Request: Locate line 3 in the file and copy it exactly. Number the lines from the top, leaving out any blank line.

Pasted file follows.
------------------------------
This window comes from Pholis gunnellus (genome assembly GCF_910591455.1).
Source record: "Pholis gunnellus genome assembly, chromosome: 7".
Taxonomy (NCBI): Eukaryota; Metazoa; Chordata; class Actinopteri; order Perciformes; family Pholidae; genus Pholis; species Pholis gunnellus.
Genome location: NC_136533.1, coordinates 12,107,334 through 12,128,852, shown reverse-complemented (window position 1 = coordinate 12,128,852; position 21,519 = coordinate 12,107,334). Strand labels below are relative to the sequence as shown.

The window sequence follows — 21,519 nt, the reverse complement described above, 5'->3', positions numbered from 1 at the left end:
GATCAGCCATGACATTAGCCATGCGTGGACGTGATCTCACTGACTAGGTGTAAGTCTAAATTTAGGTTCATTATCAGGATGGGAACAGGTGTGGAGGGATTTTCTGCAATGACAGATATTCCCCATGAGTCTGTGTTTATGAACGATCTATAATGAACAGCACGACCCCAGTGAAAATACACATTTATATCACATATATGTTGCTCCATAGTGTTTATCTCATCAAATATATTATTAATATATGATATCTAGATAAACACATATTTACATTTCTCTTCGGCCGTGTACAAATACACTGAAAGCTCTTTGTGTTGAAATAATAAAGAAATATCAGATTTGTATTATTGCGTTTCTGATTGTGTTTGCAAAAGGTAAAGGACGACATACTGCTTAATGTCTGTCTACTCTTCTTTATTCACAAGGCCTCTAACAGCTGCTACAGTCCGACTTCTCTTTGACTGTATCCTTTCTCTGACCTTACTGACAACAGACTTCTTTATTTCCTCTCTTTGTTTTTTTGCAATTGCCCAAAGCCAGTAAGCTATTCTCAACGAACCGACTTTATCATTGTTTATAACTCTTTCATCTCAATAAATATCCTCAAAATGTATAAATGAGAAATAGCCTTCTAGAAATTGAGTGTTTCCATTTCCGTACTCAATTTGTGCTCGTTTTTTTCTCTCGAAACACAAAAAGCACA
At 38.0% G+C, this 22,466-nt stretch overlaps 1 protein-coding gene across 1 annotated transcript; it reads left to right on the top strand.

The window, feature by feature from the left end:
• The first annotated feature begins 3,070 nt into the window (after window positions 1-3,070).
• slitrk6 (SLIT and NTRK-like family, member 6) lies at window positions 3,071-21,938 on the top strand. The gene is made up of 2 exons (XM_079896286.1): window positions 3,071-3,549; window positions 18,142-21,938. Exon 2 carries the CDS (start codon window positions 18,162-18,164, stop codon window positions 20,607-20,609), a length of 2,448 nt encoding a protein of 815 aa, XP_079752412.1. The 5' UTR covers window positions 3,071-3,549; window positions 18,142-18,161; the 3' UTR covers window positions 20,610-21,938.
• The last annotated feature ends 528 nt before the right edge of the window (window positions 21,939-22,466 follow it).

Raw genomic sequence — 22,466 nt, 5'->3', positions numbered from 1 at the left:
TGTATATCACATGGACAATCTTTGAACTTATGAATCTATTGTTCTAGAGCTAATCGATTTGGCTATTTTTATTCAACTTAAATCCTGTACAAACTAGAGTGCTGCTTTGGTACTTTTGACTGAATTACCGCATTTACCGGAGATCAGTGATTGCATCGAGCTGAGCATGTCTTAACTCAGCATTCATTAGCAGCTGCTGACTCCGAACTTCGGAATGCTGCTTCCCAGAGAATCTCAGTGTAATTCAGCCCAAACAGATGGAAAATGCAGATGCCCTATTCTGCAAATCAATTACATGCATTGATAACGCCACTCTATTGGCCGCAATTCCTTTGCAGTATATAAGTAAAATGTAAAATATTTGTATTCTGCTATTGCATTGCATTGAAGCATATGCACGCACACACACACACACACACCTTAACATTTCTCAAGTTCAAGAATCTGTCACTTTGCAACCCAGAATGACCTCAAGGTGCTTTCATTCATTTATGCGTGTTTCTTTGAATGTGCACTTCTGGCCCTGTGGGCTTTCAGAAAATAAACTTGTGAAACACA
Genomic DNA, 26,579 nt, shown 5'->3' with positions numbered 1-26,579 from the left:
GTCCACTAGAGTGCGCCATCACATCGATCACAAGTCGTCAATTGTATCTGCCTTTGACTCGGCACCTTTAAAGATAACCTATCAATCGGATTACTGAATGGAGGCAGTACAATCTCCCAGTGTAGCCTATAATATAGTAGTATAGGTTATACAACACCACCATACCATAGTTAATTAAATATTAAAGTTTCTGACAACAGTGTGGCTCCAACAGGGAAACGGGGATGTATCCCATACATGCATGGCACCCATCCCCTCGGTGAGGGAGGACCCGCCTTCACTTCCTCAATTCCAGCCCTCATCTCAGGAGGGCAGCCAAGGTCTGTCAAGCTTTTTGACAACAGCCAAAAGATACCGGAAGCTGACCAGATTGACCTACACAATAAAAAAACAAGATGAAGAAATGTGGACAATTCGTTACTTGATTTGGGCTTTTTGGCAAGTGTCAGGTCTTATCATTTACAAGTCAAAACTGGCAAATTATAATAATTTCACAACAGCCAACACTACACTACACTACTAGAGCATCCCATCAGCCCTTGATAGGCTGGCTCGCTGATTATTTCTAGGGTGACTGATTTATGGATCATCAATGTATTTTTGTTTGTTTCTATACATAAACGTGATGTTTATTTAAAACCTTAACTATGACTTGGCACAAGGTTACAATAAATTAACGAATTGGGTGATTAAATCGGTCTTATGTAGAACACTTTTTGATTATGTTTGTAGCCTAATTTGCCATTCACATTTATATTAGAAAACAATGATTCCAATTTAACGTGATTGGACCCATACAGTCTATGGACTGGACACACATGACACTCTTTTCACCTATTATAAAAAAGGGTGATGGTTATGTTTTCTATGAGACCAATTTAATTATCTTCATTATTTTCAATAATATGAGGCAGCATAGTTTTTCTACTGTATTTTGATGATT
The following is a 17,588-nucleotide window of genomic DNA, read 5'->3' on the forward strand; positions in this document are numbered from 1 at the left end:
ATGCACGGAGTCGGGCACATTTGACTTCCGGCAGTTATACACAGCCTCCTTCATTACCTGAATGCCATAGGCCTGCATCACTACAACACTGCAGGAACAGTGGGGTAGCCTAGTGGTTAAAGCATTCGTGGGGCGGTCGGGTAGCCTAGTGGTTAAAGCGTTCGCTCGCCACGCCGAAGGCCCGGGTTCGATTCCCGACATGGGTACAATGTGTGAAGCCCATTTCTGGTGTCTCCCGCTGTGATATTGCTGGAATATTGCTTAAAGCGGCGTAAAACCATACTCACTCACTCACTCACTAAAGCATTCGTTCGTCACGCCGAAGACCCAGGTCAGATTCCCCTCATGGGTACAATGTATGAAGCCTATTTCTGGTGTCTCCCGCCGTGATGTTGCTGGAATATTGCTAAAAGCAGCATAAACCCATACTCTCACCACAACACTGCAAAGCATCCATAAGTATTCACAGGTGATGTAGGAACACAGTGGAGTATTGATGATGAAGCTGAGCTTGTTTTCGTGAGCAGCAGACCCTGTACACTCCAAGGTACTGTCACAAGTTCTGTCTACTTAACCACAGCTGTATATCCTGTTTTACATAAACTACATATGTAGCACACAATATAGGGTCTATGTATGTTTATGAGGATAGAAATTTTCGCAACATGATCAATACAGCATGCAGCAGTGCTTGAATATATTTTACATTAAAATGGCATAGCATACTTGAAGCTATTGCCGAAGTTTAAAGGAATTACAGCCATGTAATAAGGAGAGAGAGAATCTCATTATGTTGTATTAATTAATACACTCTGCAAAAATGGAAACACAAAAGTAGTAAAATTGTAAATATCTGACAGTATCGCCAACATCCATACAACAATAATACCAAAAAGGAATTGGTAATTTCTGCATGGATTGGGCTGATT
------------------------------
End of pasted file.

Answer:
Taxonomy (NCBI): Eukaryota; Metazoa; Chordata; class Actinopteri; order Perciformes; family Pholidae; genus Pholis; species Pholis gunnellus.